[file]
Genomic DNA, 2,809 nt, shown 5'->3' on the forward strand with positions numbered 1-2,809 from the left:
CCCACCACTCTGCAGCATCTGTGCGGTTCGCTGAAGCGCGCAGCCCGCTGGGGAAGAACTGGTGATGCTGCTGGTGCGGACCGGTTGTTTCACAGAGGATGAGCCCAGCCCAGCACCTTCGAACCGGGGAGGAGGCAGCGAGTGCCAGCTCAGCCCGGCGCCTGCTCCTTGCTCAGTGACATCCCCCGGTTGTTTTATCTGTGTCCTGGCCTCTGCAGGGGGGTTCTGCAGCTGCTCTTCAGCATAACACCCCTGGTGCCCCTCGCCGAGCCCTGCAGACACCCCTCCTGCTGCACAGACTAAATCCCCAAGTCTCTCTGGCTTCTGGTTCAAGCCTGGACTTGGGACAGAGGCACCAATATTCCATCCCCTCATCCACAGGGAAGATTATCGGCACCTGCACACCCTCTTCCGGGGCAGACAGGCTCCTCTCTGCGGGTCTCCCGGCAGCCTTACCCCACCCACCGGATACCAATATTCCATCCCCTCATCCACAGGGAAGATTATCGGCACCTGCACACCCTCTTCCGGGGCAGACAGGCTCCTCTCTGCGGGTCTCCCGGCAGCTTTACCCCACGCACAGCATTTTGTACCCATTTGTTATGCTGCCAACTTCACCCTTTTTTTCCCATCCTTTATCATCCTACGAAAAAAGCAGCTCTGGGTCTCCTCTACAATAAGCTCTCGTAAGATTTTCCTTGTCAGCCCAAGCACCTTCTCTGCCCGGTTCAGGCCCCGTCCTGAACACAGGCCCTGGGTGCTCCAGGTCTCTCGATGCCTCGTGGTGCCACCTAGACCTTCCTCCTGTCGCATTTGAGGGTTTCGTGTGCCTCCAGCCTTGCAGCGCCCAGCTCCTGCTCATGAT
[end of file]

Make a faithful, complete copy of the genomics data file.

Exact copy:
Genomic DNA, 2,809 nt, shown 5'->3' on the forward strand with positions numbered 1-2,809 from the left:
CCCACCACTCTGCAGCATCTGTGCGGTTCGCTGAAGCGCGCAGCCCGCTGGGGAAGAACTGGTGATGCTGCTGGTGCGGACCGGTTGTTTCACAGAGGATGAGCCCAGCCCAGCACCTTCGAACCGGGGAGGAGGCAGCGAGTGCCAGCTCAGCCCGGCGCCTGCTCCTTGCTCAGTGACATCCCCCGGTTGTTTTATCTGTGTCCTGGCCTCTGCAGGGGGGTTCTGCAGCTGCTCTTCAGCATAACACCCCTGGTGCCCCTCGCCGAGCCCTGCAGACACCCCTCCTGCTGCACAGACTAAATCCCCAAGTCTCTCTGGCTTCTGGTTCAAGCCTGGACTTGGGACAGAGGCACCAATATTCCATCCCCTCATCCACAGGGAAGATTATCGGCACCTGCACACCCTCTTCCGGGGCAGACAGGCTCCTCTCTGCGGGTCTCCCGGCAGCCTTACCCCACCCACCGGATACCAATATTCCATCCCCTCATCCACAGGGAAGATTATCGGCACCTGCACACCCTCTTCCGGGGCAGACAGGCTCCTCTCTGCGGGTCTCCCGGCAGCTTTACCCCACGCACAGCATTTTGTACCCATTTGTTATGCTGCCAACTTCACCCTTTTTTTCCCATCCTTTATCATCCTACGAAAAAAGCAGCTCTGGGTCTCCTCTACAATAAGCTCTCGTAAGATTTTCCTTGTCAGCCCAAGCACCTTCTCTGCCCGGTTCAGGCCCCGTCCTGAACACAGGCCCTGGGTGCTCCAGGTCTCTCGATGCCTCGTGGTGCCACCTAGACCTTCCTCCTGTCGCATTTGAGGGTTTCGTGTGCCTCCAGCCTTGCAGCGCCCAGCTCCTGCTCATGAT